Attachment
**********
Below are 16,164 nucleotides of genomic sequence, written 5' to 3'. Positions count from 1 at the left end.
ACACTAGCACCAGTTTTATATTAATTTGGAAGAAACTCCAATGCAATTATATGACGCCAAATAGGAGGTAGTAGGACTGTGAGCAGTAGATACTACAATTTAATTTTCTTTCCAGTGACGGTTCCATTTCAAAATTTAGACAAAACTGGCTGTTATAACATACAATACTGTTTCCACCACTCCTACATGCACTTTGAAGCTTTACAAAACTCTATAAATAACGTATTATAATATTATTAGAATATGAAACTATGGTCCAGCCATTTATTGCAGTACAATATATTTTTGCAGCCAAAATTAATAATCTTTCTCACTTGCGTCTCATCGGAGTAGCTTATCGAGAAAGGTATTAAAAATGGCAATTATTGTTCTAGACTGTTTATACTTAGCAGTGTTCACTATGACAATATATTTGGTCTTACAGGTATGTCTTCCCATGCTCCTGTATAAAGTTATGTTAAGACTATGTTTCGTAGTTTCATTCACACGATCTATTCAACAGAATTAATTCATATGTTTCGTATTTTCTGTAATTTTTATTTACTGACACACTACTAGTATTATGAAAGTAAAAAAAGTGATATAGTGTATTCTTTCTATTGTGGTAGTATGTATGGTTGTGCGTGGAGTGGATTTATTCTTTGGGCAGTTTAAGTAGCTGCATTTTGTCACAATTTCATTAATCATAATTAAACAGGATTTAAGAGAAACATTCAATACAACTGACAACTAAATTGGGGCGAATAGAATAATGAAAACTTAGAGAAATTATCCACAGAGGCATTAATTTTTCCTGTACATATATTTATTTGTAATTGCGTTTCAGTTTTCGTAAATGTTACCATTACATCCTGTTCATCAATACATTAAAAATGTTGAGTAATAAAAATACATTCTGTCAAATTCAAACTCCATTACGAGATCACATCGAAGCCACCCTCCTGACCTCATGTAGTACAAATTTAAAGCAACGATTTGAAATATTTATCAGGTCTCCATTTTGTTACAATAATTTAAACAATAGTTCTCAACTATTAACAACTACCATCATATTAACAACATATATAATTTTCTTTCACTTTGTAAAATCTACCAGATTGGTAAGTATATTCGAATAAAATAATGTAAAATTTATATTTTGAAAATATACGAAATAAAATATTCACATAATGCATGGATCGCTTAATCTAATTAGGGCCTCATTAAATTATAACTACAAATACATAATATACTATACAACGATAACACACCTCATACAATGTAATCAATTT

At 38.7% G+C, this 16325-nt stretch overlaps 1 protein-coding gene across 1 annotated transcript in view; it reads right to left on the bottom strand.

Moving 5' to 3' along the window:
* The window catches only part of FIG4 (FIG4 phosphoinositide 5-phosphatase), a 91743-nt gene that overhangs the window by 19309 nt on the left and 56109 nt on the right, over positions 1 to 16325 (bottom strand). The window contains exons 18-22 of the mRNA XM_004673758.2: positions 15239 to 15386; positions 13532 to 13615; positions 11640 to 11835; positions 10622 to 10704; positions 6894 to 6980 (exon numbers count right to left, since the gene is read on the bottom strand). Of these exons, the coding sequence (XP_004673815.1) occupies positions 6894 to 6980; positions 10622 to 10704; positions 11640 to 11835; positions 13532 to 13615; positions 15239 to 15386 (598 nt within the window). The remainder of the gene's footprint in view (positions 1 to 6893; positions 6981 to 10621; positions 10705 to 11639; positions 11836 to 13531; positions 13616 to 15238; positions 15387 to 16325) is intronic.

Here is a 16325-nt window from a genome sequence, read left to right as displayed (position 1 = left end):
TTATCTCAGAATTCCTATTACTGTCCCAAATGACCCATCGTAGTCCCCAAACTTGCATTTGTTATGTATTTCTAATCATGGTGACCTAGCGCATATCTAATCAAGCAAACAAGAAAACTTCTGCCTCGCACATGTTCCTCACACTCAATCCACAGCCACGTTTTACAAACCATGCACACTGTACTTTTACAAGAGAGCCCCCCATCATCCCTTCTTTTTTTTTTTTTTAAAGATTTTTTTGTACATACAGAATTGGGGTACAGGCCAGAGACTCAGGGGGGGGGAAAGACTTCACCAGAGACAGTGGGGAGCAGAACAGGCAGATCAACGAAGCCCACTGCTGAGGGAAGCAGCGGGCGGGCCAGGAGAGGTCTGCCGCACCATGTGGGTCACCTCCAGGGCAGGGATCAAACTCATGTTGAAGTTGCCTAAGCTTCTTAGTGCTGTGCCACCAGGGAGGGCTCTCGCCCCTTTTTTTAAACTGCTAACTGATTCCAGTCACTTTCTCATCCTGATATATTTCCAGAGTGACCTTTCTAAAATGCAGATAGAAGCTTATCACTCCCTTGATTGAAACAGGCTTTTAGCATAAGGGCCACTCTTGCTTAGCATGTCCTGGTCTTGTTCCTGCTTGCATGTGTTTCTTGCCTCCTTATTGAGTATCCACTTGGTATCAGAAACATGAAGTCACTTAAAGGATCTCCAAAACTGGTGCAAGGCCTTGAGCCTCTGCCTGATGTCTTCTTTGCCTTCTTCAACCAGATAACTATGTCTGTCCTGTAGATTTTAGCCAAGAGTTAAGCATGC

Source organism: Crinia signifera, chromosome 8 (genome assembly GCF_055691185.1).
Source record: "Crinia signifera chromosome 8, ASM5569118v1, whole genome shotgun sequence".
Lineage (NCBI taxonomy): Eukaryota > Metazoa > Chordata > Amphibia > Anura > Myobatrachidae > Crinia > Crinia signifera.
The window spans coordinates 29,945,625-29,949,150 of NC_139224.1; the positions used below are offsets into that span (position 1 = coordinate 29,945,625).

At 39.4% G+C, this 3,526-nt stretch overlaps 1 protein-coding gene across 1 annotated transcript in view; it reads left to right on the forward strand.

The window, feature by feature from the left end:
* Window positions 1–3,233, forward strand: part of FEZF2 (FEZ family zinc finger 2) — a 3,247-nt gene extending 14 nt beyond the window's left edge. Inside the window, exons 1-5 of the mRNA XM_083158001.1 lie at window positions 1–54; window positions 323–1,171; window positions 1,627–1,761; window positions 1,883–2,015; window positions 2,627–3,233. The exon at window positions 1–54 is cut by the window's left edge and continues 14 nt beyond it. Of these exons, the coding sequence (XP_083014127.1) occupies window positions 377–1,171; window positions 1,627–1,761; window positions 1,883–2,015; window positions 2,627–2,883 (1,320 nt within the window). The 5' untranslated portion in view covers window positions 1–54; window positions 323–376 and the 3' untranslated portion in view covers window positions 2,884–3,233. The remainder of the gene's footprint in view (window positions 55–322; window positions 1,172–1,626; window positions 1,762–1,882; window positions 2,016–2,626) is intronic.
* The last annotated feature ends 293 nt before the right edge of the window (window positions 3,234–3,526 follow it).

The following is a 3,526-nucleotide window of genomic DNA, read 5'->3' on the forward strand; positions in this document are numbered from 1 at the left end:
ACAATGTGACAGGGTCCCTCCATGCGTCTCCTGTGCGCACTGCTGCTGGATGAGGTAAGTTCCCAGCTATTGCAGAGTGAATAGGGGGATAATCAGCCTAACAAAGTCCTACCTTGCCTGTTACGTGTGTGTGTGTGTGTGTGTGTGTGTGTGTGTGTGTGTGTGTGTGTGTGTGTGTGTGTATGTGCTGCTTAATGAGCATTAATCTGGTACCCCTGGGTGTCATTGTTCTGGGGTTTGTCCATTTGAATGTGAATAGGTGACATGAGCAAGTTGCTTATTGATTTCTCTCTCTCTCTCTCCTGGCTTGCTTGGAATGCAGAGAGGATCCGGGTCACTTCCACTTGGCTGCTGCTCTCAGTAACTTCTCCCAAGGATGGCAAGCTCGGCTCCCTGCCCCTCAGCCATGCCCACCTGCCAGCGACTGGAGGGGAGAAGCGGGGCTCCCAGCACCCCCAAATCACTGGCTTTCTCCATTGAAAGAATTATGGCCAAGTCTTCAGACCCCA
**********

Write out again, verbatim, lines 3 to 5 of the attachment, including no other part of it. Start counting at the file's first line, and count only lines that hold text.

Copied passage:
At 38.7% G+C, this 16325-nt stretch overlaps 1 protein-coding gene across 1 annotated transcript in view; it reads right to left on the bottom strand.

Moving 5' to 3' along the window:
* The window catches only part of FIG4 (FIG4 phosphoinositide 5-phosphatase), a 91743-nt gene that overhangs the window by 19309 nt on the left and 56109 nt on the right, over positions 1 to 16325 (bottom strand). The window contains exons 18-22 of the mRNA XM_004673758.2: positions 15239 to 15386; positions 13532 to 13615; positions 11640 to 11835; positions 10622 to 10704; positions 6894 to 6980 (exon numbers count right to left, since the gene is read on the bottom strand). Of these exons, the coding sequence (XP_004673815.1) occupies positions 6894 to 6980; positions 10622 to 10704; positions 11640 to 11835; positions 13532 to 13615; positions 15239 to 15386 (598 nt within the window). The remainder of the gene's footprint in view (positions 1 to 6893; positions 6981 to 10621; positions 10705 to 11639; positions 11836 to 13531; positions 13616 to 15238; positions 15387 to 16325) is intronic.